Drug suppliers bid for standards recognition

The race in drug tenders is further intensifying as more international pharma groups continue to aim for sought-after Good Manufacturing Practices (GMP) recognition for their manufacturing sites.

Drug suppliers bid for standards recognition
Multinationals’ drugs make up an average of 26 per cent of total health insurance spending. Photo: Freepik.com

In late September, the Ministry of Health (MoH) announced Dispatch No.15336/QLD-CL on the list of manufacturing sites that multinational corporations (MNC) need to make further clarifications in order to be recognised with a GMP qualification, with Zuellig Pharma, GlaxoSmithKline Pte Ltd (GSK), Besin Healthcare, and Pfizer being among the most well-known names.

Thai-based Besin Healthcare Company, which proposes the manufacturing site Laboratoires Besins International, has been requested to supplement some documents that clarify the printed factory diagram showing each production area as well as a diagram of the facility’s water treatment system.

Similarly, the Ho Chi Minh City office of Zuellig Pharma, which seeks GMP recognition for the manufacturing site Cenexi-Osny, has been asked to further explain why there is no information on biologic production areas, as well as to provide diagrams of the factory and its water treatment system.

Merck Sharp & Dohme’s site Hanmi Pharmaceutical Co., Ltd, is urged to add documents about the list of inspections in recent three years, its water treatment system, the list of products, and equipment, among others. Reckitt Benckiser Ltd. from Thailand, GSK, Pfizer, Diethelm & Co., Ltd, and Dr. Reddy’s Laboratories Ltd. are also among the competitors in drug tenders in Vietnam.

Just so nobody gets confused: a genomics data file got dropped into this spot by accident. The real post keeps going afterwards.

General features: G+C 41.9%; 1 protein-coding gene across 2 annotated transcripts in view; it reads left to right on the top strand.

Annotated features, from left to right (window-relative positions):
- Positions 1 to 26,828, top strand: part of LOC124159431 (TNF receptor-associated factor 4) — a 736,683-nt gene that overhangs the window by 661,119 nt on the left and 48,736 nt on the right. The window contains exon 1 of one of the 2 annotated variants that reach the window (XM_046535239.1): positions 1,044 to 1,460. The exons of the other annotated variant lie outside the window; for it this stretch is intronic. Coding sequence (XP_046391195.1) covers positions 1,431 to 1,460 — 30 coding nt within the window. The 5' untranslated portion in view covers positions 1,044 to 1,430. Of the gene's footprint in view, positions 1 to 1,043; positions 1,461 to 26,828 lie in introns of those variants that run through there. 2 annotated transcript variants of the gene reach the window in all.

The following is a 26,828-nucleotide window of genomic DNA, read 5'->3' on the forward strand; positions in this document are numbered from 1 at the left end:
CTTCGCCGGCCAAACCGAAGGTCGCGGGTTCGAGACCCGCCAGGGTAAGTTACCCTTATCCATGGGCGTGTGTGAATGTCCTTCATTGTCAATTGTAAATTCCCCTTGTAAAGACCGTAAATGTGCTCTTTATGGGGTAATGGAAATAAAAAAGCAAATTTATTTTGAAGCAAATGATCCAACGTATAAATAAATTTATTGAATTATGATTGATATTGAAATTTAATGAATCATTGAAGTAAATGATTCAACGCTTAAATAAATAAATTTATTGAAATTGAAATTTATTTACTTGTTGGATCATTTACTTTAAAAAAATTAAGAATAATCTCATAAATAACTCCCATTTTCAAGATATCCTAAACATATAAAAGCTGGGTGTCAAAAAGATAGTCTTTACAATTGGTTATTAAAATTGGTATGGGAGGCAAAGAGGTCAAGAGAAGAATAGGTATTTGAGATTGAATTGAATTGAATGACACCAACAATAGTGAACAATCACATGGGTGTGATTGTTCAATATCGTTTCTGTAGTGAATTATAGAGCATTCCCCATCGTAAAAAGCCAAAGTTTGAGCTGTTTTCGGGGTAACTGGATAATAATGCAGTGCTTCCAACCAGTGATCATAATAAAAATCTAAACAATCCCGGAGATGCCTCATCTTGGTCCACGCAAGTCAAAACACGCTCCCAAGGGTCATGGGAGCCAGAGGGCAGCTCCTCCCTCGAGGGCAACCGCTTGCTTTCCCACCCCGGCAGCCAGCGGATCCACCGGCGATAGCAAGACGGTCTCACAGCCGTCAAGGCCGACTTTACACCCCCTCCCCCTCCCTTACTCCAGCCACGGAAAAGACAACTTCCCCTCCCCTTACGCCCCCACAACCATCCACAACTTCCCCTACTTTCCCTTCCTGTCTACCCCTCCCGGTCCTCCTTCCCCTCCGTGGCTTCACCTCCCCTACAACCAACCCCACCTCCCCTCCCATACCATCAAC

While it is not easy for MNCs to attain the valuable GMP acknowledgement and clarify several aspects of their manufacturing sites on the way, most of them seem eager to boost their presence in the lucrative local pharmaceutical market, signalling a hotter market in the months to come.

As shown in the Drug Administration of Vietnam’s statistics, drugs from MNCs make up an average of 26 per cent of total health insurance spending, with 47 per cent spent at central hospitals, and 26 per cent at provincial ones.

However, possible cuts of drug prices may worry some MNCs, as Vietnam’s new tender rules have taken effect from last week.

Under the newly-issued Circular No.15/2020/TT-BYT on promulgating list of drugs procured through bidding, the drugs for procurement through bidding, for concentrated procurement, and for procurement through price negotiation see some changes from October 6, aiming to lower the prices of brand-name drugs. Circular 15 is in line with the government’s direction to reduce medicine prices and increase locals’ access to quality medicines, focusing on branded drugs.

Replacing Circular No.09/2016/TT-BYT issued four years ago, the new rules have been well-received thus far by MNCs as they advocate price negotiation. With the new issuance, however, they may have to reduce prices to compete with other generic drugs, meaning that future profits may be reduced. Industry insiders said that the GMP recognition is a good solution for MNCs to gain advantages and shelter from the disadvantages of the new rules.

VIR

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